Attack on Titan The Final Season
by James Beckett,
How would you rate episode 9 of
Attack on Titan The Final Season ?
“We killed any hope for peace, but we had no choice.”
Given the blitz of destruction and trauma Attack on Titan delivered with its extended assault on Marley, it makes perfect sense for the story to pause so that we (and the characters) can have a small moment of reprise and reflection. Also, now that we're at the season's midway point, this is the opportune time for AoT to finally explain what exactly went down during the three years that passed between the Scouts arrival at Paradis' ocean shore and now. “Brave Volunteers” kills two birds with one stone in that regard, offering valuable insight into just how the Scouts made such an effective and terrifying transformation into the tactical force of guerilla warfare that we saw reign hell down on Marley these last few weeks.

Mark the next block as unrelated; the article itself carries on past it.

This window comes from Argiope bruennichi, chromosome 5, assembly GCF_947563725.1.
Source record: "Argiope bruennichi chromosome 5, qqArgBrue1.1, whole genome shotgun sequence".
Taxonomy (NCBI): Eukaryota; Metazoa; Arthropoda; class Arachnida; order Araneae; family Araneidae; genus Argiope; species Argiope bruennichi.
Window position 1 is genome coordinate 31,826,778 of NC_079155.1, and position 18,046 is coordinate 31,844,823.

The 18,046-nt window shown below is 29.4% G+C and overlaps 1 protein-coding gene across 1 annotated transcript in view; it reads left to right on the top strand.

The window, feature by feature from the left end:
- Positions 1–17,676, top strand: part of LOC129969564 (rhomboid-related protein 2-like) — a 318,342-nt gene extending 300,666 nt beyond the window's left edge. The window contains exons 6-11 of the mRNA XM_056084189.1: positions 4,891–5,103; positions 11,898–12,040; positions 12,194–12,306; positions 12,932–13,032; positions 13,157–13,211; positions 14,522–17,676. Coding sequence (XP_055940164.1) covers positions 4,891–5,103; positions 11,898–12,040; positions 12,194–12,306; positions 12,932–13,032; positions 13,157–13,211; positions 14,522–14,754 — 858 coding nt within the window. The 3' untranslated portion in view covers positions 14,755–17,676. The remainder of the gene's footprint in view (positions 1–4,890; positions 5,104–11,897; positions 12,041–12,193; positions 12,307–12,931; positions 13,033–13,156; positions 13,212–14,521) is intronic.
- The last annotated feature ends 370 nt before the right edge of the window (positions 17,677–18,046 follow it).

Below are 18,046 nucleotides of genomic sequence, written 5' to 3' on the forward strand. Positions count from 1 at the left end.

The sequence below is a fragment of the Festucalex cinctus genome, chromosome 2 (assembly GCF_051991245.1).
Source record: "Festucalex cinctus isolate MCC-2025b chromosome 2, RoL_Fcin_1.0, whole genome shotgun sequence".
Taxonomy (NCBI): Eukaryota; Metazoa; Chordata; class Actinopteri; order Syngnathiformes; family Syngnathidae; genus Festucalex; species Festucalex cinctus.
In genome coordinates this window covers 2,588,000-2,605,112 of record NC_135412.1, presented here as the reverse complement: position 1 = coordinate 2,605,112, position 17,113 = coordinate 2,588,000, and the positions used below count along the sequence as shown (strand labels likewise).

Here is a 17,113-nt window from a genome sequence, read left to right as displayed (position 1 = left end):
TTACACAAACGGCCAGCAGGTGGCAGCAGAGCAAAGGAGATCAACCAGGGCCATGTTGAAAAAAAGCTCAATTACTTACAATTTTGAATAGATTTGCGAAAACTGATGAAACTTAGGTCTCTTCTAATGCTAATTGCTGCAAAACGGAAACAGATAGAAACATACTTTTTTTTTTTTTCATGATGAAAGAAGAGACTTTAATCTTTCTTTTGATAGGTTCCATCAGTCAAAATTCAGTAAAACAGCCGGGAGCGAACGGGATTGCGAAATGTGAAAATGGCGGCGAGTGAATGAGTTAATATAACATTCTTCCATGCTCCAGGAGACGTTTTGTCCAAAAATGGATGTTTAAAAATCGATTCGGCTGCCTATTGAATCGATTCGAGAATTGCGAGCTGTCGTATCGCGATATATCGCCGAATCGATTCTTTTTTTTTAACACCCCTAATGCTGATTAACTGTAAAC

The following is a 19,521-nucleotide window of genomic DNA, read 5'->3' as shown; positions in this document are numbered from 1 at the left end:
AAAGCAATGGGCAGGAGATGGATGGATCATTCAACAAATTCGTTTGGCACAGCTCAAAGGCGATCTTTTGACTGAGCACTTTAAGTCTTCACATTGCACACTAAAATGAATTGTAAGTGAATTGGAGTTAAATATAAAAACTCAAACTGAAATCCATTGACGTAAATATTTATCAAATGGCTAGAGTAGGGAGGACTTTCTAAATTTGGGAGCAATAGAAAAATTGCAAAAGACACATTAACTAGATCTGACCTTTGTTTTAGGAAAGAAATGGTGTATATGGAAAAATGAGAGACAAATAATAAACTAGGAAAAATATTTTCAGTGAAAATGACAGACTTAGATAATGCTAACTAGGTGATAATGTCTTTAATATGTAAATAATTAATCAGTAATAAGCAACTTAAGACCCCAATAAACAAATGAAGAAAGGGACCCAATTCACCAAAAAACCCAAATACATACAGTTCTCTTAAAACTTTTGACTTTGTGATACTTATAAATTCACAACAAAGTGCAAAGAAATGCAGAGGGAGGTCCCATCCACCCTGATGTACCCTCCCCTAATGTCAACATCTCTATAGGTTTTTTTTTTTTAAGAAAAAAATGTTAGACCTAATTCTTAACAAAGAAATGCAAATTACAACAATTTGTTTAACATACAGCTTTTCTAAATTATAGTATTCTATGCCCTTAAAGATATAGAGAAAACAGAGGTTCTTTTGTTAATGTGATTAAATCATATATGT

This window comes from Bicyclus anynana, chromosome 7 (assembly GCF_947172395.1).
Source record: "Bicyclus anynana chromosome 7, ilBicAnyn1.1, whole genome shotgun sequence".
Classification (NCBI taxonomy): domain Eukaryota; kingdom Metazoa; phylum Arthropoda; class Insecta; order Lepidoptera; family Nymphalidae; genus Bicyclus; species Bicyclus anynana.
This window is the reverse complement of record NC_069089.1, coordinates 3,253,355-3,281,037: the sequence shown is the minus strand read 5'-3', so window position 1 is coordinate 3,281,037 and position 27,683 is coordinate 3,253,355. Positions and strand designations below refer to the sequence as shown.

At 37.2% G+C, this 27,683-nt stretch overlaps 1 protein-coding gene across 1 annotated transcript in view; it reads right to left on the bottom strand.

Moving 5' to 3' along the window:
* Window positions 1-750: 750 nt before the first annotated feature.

When it comes to narrative revelations and the like, what we learn is quite simple and straightforward on paper: Three years ago, when Eren and the Scouts were still trying to figure out the next phase of their Marley attack plan, one of Marley's own scout ships arrives on Paradis' shore. After a brief standoff, we see Yelena and Onyakopon shoot their commanding Marleyan officer dead and offer a truce to the Paradisans. After explaining that they are survivors of nations that Marley has already conquered, the two defectors also reveal that they are explicitly working under orders of Zeke Jaeger himself. Once the crew of the remaining two scout ships have been taken prisoner, the elder Jaeger's plan is set into motion: Supply the Paridisans with all of the weapons, intel, and training they might need in order to launch an assault on Marley and retrieve him. His plan requires the blood of a Titan with royal lineage, which Zeke himself possesses, along with the power of the Founding Titan. In order to learn the full scope of Zeke's plan, though, the Paridisans will need to act on the Anti-Marleyan Volunteer's supposed good faith.